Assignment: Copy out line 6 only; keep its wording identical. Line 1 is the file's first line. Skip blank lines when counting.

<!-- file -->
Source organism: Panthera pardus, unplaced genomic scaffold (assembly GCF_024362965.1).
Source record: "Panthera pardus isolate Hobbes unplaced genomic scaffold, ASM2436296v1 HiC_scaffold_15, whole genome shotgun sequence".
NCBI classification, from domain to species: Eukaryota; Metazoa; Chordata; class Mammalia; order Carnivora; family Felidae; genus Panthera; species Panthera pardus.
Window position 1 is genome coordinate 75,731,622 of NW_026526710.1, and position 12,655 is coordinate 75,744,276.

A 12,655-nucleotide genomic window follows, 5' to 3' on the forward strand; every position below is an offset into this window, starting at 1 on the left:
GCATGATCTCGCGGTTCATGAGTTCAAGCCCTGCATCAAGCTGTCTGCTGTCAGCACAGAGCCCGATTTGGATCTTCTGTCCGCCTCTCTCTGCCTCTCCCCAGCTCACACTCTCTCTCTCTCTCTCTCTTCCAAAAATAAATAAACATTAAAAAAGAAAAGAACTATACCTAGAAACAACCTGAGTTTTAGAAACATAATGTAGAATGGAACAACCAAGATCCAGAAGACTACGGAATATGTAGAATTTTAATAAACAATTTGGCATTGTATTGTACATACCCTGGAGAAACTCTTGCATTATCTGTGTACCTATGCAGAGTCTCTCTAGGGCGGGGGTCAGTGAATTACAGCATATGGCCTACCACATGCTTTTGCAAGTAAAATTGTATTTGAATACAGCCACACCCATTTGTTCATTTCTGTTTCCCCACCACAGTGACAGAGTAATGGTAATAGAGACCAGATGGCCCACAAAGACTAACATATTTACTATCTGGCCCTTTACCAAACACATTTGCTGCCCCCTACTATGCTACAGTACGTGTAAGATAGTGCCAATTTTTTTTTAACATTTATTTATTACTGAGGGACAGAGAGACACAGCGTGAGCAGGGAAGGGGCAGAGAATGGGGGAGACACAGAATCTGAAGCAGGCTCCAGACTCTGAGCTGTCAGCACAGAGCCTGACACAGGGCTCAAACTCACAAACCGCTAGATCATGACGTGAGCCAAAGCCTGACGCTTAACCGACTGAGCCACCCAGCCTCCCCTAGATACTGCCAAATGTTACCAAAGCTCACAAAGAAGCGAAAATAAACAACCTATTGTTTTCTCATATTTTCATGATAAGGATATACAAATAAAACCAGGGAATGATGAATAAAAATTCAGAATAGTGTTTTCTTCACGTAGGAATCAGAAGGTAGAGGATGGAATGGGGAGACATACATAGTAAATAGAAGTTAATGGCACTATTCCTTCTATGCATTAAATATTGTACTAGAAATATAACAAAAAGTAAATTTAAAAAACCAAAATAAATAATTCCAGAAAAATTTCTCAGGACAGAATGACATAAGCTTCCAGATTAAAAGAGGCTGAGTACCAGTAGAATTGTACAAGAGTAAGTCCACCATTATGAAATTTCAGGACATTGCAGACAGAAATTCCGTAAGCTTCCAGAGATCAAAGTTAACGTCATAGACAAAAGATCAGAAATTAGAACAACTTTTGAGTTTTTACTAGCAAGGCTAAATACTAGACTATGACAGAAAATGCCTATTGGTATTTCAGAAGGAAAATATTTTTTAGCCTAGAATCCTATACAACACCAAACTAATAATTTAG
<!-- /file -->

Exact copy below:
GCATGATCTCGCGGTTCATGAGTTCAAGCCCTGCATCAAGCTGTCTGCTGTCAGCACAGAGCCCGATTTGGATCTTCTGTCCGCCTCTCTCTGCCTCTCCCCAGCTCACACTCTCTCTCTCTCTCTCTCTTCCAAAAATAAATAAACATTAAAAAAGAAAAGAACTATACCTAGAAACAACCTGAGTTTTAGAAACATAATGTAGAATGGAACAACCAAGATCCAGAAGACTACGGAATATGTAGAATTTTAATAAACAATTTGGCATTGTATTGTACATACCCTGGAGAAACTCTTGCATTATCTGTGTACCTATGCAGAGTCTCTCTAGGGCGGGGGTCAGTGAATTACAGCATATGGCCTACCACATGCTTTTGCAAGTAAAATTGTATTTGAATACAGCCACACCCATTTGTTCATTTCTGTTTCCCCACCACAGTGACAGAGTAATGGTAATAGAGACCAGATGGCCCACAAAGACTAACATATTTACTATCTGGCCCTTTACCAAACACATTTGCTGCCCCCTACTATGCTACAGTACGTGTAAGATAGTGCCAATTTTTTTTTAACATTTATTTATTACTGAGGGACAGAGAGACACAGCGTGAGCAGGGAAGGGGCAGAGAATGGGGGAGACACAGAATCTGAAGCAGGCTCCAGACTCTGAGCTGTCAGCACAGAGCCTGACACAGGGCTCAAACTCACAAACCGCTAGATCATGACGTGAGCCAAAGCCTGACGCTTAACCGACTGAGCCACCCAGCCTCCCCTAGATACTGCCAAATGTTACCAAAGCTCACAAAGAAGCGAAAATAAACAACCTATTGTTTTCTCATATTTTCATGATAAGGATATACAAATAAAACCAGGGAATGATGAATAAAAATTCAGAATAGTGTTTTCTTCACGTAGGAATCAGAAGGTAGAGGATGGAATGGGGAGACATACATAGTAAATAGAAGTTAATGGCACTATTCCTTCTATGCATTAAATATTGTACTAGAAATATAACAAAAAGTAAATTTAAAAAACCAAAATAAATAATTCCAGAAAAATTTCTCAGGACAGAATGACATAAGCTTCCAGATTAAAAGAGGCTGAGTACCAGTAGAATTGTACAAGAGTAAGTCCACCATTATGAAATTTCAGGACATTGCAGACAGAAATTCCGTAAGCTTCCAGAGATCAAAGTTAACGTCATAGACAAAAGATCAGAAATTAGAACAACTTTTGAGTTTTTACTAGCAAGGCTAAATACTAGACTATGACAGAAAATGCCTATTGGTATTTCAGAAGGAAAATATTTTTTAGCCTAGAATCCTATACAACACCAAACTAATAATTTAG